I then went about the process of applying the styles to the objects on the layout. Despite a medium degree of data density*, this really did not take all that long. I might have spent 90 minutes styling objects and cleaning up, including the time it took to create new styles that I had not foreseen when designing my sandbox. This first layout took the longest.
Once I had created the theme and applied it to my copied layout, it was time to move it into actual production. To do this, I went to the original layout, which had plenty of script references that required that it remain in place, and deleted everything on it. Next, I changed the theme to the new one, even though, at the moment, it was a blank page. I then copied everything on the new redesigned layout and pasted it into place. The objects all retained their styles and all was well with the world (figure 4).
The other payoff in all of this was that my staff was able to take the theme I had created and apply it across other layouts as well. This is a wonderful result of using themes: consistency is maintained not only across all layouts in the solution, but between different users, who might otherwise impose subtle differences in the way various objects are designed. Consistency is the real payoff with this feature; convenience is merely a byproduct.
While it is still not easy to redesign the overall look of an entire solution, it has certainly gotten easier in FileMaker 13, especially if you follow an organized process such as I have outlined above. Just as consistency is the payoff for using themes and styles, your own ability to remain consistent makes the entire chore much easier.
*I’ve coined this term to represent the amount of data that must be displayed in a layout based on the complexity of the task being performed. A complex task might require more data, hence a higher density.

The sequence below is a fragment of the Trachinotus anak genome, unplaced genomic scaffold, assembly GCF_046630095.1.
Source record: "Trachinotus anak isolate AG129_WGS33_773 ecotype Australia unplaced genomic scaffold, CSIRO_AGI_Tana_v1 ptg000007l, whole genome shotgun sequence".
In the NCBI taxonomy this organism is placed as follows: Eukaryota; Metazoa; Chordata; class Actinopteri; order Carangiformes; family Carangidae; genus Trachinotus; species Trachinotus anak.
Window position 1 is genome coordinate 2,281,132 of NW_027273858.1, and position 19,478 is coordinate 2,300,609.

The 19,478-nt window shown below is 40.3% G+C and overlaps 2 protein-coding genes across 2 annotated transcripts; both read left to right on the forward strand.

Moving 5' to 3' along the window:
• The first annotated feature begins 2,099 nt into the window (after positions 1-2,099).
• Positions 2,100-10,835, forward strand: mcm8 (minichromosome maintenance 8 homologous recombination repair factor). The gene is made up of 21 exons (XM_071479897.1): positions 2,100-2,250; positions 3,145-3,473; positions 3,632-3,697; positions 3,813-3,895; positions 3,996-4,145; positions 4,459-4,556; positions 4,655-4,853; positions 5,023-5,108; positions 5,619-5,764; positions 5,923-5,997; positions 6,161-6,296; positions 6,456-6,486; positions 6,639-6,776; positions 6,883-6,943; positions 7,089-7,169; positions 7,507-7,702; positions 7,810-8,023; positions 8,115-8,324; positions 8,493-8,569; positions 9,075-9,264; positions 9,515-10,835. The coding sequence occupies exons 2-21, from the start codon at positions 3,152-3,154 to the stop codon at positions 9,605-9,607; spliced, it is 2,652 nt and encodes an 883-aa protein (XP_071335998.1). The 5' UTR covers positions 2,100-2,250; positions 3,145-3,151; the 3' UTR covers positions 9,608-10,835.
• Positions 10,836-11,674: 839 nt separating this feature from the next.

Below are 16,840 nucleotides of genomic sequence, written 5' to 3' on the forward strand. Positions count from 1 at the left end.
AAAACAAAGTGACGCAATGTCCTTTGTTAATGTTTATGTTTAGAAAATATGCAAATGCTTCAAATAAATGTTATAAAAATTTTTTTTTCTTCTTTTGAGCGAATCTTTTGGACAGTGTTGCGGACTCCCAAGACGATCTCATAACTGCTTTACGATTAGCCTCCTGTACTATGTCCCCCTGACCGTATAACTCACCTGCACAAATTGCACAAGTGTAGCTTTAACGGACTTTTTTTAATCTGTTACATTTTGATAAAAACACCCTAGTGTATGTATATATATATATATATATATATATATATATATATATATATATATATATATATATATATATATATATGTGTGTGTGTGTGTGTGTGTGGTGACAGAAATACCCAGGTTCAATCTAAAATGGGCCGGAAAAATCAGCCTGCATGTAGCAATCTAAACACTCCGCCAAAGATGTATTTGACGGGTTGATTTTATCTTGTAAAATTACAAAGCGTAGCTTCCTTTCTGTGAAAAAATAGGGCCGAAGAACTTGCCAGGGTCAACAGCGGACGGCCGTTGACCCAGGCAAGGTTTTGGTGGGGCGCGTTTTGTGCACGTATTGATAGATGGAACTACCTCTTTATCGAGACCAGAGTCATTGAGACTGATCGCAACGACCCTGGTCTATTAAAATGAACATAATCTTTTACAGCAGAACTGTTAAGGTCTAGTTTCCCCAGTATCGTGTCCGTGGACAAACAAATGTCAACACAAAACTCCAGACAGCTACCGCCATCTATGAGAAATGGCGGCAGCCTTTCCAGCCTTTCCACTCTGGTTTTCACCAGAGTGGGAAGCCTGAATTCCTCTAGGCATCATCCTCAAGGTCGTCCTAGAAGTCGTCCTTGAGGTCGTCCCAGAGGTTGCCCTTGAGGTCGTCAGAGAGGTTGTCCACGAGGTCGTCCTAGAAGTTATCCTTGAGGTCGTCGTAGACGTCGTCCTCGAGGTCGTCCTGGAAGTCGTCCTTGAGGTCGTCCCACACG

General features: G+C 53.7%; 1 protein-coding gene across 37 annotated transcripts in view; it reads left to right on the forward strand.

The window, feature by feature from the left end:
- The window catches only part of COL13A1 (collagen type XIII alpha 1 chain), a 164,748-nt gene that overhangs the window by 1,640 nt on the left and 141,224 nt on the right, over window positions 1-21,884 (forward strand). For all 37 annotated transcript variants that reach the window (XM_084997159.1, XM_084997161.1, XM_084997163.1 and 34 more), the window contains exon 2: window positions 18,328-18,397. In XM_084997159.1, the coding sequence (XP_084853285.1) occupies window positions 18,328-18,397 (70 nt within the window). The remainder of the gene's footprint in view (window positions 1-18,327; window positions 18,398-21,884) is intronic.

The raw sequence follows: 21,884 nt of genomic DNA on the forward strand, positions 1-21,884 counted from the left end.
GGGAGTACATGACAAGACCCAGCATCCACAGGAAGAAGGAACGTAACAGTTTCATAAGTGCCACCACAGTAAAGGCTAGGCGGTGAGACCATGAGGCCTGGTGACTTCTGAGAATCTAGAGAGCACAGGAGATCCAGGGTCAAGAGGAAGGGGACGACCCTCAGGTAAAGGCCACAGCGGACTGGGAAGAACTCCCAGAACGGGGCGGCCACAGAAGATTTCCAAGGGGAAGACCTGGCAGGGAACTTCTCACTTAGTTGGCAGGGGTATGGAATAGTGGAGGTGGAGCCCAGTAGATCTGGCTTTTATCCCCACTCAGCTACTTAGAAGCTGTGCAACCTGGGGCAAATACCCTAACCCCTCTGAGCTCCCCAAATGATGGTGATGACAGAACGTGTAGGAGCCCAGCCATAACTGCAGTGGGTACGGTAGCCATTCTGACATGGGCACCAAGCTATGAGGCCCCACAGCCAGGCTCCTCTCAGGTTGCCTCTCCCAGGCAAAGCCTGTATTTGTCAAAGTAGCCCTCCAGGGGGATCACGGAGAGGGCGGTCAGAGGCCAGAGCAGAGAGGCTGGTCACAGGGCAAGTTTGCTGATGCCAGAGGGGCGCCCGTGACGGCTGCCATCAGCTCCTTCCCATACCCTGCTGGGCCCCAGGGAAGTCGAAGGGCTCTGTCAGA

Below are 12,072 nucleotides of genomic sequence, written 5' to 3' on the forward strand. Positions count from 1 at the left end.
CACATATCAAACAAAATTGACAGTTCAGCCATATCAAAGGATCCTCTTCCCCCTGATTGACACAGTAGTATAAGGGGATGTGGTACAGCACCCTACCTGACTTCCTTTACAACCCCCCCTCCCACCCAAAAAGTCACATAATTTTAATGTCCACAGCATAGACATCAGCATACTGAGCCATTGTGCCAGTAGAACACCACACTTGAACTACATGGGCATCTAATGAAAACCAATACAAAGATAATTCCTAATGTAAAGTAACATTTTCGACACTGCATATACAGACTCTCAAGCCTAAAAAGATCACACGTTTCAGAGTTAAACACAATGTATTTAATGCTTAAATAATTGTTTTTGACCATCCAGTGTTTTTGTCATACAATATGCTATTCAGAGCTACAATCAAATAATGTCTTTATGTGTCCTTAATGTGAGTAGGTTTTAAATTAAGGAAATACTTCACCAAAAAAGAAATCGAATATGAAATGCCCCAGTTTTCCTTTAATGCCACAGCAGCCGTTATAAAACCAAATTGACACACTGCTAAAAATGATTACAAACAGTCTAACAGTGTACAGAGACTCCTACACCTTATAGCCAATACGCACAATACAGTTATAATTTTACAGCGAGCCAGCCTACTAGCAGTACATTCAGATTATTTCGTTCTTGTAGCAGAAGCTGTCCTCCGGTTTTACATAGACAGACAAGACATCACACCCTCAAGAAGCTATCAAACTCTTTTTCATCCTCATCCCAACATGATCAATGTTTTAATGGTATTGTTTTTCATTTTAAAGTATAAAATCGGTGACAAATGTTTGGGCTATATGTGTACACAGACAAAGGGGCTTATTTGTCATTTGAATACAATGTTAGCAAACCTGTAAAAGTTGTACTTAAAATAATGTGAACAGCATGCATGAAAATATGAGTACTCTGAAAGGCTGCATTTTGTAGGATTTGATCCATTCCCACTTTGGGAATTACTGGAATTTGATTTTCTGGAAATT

Hi, Useful stuff! is there a way to apply the change of theme to all layouts. as far as i can see it must be done manually to each which as you say isn’t too bad but I’m not very patient with repetitive tasks like this.
Hi Owen, Thanks for your question. Unfortunately, there is no way for FileMaker to know which elements to apply each custom style to (unless, of course, you have 360Works FMClairvoyance? plugin installed — just kidding! That plugin won’t be out until Q1 2015). However, once you have done this the first time, you will be able to apply new themes to the same file and have the changes propagate throughout, as long as you use the same names for the styles across themes. Also, using styles in this way has other benefits, chief among them being better performance. This is the result of much lighter weight CSS for rendering layouts. Yes, it’s a lot of manual labor up front, but the payoff is worth it in the long run, IMO.